APRIL 5, 1951
HYDE PARK, Wednesday—When I arose yesterday morning it was snowing heavily and I immediately thought of the near blizzard we had in the early days of April a few years ago. This storm shortly faded away, however, and we had a continuation of the heavy rains that have been swelling our streams and giving us floods everywhere.
One of the joys of living in the country is that you know pretty well what to expect with the recurring springtime weather. For instance, I know that my cellar is going to be flooded, for as the brook rises the water invariably comes into the cellar faster than the pump will take it out. Nevertheless these little difficulties do not dim the joy of seeing the first little green sprouts coming up. They withstood the brief snowfall very bravely and seemed none the worse for their soaking.
I wonder how New York City citizens will react to the statements made by Michael Quill, president of the Transport Workers Union, and Police Commissioner Thomas Murphy on the subject of whether the policemen should be organized into a union.
This brings up the whole question of whether people who work for government—soldiers, sailors, policemen, law enforcement officers of all kinds—should protect themselves as do workers in private employment when they join unions or should these people be protected by law and therefore not find it necessary to join a union.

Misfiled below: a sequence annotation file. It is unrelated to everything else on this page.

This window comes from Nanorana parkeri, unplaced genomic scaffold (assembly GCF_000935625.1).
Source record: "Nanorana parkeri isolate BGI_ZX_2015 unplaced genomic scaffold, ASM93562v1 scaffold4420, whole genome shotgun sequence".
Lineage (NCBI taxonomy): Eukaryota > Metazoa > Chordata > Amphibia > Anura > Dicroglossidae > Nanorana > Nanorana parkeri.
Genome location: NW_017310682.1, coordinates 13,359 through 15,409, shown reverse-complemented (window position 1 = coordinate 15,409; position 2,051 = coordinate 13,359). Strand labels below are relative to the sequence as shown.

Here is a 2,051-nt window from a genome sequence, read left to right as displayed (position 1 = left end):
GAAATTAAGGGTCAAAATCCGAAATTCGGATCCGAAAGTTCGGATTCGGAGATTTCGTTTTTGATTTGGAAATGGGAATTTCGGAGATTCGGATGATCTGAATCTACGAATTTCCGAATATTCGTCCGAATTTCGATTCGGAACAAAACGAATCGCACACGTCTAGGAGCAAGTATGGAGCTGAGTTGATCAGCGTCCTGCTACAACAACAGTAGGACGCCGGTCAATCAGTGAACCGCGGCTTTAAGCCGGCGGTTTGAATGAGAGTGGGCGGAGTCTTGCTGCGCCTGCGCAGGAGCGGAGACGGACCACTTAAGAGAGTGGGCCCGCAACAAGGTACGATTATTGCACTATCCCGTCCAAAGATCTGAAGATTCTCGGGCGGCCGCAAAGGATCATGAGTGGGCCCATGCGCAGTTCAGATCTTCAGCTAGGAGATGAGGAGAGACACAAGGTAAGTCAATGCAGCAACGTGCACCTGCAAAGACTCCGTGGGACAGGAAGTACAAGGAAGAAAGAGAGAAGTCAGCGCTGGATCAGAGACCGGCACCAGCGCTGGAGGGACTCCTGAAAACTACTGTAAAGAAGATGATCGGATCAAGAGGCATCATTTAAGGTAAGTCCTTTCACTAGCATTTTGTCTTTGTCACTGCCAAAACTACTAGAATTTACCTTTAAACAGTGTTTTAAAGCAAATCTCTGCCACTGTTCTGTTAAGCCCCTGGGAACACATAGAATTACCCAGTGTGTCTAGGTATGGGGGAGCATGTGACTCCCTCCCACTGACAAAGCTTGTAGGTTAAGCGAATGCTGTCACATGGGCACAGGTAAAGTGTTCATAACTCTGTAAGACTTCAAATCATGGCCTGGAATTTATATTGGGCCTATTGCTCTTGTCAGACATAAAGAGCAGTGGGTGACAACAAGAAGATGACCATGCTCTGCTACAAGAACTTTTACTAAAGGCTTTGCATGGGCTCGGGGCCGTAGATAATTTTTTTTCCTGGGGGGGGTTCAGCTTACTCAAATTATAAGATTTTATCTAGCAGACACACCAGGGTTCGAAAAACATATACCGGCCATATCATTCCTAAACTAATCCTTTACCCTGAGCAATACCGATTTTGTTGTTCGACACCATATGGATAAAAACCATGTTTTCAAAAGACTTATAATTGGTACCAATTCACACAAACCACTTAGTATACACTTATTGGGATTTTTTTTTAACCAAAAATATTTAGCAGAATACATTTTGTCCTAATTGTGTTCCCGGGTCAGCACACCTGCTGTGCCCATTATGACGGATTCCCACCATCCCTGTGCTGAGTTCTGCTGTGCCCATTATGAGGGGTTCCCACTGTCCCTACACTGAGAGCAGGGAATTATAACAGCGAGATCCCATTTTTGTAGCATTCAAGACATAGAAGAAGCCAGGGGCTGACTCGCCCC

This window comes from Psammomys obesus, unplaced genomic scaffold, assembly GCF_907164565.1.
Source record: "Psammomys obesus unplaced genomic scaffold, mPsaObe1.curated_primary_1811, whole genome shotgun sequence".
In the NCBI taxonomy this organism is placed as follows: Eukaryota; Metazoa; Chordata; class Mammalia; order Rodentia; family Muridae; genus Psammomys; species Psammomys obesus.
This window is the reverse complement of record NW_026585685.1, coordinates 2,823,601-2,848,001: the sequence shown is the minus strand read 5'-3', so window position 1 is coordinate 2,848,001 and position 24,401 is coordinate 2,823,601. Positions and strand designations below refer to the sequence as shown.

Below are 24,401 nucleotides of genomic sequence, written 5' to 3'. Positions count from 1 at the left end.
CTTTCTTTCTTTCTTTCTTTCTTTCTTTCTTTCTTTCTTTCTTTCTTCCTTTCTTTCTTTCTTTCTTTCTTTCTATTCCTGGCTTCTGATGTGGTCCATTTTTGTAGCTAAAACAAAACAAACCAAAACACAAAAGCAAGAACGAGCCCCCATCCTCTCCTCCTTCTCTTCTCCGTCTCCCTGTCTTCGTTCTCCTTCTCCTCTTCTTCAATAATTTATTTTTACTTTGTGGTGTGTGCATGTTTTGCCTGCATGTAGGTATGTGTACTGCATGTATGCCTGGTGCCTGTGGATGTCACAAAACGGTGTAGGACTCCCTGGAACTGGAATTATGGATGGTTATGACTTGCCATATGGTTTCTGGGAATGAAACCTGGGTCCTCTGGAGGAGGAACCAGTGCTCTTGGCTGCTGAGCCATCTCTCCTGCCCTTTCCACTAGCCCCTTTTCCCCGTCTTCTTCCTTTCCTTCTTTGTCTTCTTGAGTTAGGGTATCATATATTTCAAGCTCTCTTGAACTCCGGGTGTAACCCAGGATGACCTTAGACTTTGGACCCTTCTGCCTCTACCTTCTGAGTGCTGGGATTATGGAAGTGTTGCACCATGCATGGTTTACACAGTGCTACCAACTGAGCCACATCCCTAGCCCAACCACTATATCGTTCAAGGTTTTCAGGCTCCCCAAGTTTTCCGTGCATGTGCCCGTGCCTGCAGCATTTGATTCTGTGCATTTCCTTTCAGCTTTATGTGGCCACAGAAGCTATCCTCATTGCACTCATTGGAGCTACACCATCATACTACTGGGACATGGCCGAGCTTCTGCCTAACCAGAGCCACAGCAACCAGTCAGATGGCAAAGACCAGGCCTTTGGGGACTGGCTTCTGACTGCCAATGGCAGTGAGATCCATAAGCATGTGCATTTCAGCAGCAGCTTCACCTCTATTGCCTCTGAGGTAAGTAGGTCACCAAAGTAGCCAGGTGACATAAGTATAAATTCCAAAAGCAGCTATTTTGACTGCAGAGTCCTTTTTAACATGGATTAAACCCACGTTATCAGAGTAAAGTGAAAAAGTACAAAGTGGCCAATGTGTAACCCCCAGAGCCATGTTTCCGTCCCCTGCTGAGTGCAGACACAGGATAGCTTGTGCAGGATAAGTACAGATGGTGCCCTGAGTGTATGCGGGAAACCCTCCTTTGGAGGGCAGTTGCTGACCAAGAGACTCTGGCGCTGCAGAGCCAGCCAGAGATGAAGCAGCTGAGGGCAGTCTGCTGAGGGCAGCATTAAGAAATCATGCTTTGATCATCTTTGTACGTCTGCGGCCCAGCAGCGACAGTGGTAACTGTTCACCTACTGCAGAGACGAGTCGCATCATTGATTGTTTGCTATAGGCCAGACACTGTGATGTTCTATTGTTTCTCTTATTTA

It seems to me that people employed by the government should have their jobs most carefully safeguarded by law. Once this is done, the need that makes a union necessary to protect an employee in private industry is removed. Then it would be unnecessary to unionize or think of unionizing any of our public servants.
I do not legally reside in New York City. I go there only when I have work to do, but that takes me there a number of days in almost every week. So, as a steady visitor I have an interest in the city's budget and the taxes imposed. And, as nearly everyone knows, a large amount of taxes is assumed by visitors.
It seems to me that as time goes on it is going to be less and less attractive to spend any length of time in New York City. Visitors are going to have to pay more for meals in restaurants, more for entertainment and for anything you buy.
Many markets are apt to suffer because of added tax charges.
I very much fear that Mayor Impellitteri is going to find that instead of raising his revenue he will have lowered it.
No one wants essential city services to be reduced nor does anyone feel that bonuses given to meet the cost of living should be reduced where city employees are concerned. There is no doubt in my mind, however, that a really careful check of every city department will show places where large economies could be made and the service could still be improved. That is really what is in order—or the mayor is going to find that visitors to the city will be fewer and with less time to spend.